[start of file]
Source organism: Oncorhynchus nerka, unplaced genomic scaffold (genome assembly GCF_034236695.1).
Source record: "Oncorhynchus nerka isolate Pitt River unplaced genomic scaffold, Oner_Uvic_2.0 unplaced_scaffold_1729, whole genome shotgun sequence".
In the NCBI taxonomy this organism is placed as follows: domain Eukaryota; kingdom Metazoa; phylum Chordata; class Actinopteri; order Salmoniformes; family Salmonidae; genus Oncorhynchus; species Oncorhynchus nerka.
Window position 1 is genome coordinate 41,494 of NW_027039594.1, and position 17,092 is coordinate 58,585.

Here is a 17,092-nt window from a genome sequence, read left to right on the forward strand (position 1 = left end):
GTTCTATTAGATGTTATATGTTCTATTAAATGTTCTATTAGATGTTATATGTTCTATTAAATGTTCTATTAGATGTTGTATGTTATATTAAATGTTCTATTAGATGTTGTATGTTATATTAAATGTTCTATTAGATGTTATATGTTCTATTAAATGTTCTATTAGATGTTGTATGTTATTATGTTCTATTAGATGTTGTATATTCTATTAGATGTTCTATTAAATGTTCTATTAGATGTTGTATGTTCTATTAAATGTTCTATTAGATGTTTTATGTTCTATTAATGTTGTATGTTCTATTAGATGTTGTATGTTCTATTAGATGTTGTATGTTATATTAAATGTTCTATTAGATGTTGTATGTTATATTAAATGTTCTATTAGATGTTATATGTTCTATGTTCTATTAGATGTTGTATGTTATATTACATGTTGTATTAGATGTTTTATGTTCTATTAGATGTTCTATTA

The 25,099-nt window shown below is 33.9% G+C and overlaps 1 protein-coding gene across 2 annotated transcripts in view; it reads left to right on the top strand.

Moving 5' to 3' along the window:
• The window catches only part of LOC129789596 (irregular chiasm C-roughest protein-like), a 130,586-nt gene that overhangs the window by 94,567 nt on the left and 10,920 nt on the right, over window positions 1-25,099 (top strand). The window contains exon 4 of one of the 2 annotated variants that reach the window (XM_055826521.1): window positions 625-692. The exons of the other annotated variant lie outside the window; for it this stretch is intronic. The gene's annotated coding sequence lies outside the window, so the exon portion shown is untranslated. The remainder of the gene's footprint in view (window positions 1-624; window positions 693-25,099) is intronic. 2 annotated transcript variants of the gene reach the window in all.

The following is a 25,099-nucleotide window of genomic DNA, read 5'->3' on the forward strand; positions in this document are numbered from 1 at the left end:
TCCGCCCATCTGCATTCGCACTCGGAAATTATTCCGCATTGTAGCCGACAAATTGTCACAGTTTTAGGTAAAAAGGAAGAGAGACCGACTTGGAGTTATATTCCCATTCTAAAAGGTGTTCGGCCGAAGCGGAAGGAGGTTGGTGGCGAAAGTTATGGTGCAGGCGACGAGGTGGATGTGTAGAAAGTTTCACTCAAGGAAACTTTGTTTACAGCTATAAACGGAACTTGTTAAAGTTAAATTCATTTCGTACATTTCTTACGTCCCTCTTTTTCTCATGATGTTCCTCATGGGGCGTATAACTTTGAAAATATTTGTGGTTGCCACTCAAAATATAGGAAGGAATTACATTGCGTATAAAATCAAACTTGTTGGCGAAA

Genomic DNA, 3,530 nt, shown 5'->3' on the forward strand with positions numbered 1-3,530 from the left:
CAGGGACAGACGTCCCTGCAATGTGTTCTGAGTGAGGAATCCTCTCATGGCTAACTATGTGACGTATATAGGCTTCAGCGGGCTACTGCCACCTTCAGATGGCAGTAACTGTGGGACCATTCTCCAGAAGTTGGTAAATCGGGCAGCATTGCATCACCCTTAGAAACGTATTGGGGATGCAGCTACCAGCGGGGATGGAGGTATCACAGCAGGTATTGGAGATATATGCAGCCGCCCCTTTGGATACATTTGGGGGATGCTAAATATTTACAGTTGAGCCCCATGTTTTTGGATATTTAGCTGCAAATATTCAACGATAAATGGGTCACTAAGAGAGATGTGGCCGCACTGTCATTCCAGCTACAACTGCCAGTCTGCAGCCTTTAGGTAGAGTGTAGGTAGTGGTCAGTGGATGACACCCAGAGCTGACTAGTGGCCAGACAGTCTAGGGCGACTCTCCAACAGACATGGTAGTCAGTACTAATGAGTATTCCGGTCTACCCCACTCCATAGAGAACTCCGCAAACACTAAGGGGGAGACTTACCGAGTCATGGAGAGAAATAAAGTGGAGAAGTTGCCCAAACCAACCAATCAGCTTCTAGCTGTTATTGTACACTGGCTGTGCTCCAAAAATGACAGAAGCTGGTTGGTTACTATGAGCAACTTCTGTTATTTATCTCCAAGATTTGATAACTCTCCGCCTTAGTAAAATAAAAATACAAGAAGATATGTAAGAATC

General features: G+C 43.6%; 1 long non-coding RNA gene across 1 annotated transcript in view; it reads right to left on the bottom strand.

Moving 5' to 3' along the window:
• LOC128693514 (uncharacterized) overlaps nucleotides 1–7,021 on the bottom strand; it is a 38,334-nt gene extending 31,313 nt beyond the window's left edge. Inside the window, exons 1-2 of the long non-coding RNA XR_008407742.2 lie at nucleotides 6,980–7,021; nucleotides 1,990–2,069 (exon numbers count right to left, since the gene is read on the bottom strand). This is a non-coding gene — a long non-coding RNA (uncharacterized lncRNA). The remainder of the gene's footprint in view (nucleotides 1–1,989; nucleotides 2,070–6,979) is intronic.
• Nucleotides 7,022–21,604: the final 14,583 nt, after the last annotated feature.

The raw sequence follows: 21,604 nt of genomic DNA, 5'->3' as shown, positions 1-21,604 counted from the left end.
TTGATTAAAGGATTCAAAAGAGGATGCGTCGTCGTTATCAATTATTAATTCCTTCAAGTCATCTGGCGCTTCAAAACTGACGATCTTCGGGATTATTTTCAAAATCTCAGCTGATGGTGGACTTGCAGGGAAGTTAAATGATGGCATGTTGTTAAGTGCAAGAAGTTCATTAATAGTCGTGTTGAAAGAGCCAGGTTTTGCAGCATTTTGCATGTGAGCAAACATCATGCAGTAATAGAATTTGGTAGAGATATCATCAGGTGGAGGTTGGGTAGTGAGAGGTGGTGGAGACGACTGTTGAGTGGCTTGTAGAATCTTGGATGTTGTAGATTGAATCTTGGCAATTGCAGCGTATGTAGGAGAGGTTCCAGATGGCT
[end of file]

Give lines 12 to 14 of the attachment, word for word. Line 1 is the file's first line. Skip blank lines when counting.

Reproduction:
Genomic DNA, 3,530 nt, shown 5'->3' on the forward strand with positions numbered 1-3,530 from the left:
CAGGGACAGACGTCCCTGCAATGTGTTCTGAGTGAGGAATCCTCTCATGGCTAACTATGTGACGTATATAGGCTTCAGCGGGCTACTGCCACCTTCAGATGGCAGTAACTGTGGGACCATTCTCCAGAAGTTGGTAAATCGGGCAGCATTGCATCACCCTTAGAAACGTATTGGGGATGCAGCTACCAGCGGGGATGGAGGTATCACAGCAGGTATTGGAGATATATGCAGCCGCCCCTTTGGATACATTTGGGGGATGCTAAATATTTACAGTTGAGCCCCATGTTTTTGGATATTTAGCTGCAAATATTCAACGATAAATGGGTCACTAAGAGAGATGTGGCCGCACTGTCATTCCAGCTACAACTGCCAGTCTGCAGCCTTTAGGTAGAGTGTAGGTAGTGGTCAGTGGATGACACCCAGAGCTGACTAGTGGCCAGACAGTCTAGGGCGACTCTCCAACAGACATGGTAGTCAGTACTAATGAGTATTCCGGTCTACCCCACTCCATAGAGAACTCCGCAAACACTAAGGGGGAGACTTACCGAGTCATGGAGAGAAATAAAGTGGAGAAGTTGCCCAAACCAACCAATCAGCTTCTAGCTGTTATTGTACACTGGCTGTGCTCCAAAAATGACAGAAGCTGGTTGGTTACTATGAGCAACTTCTGTTATTTATCTCCAAGATTTGATAACTCTCCGCCTTAGTAAAATAAAAATACAAGAAGATATGTAAGAATC

General features: G+C 43.6%; 1 long non-coding RNA gene across 1 annotated transcript in view; it reads right to left on the bottom strand.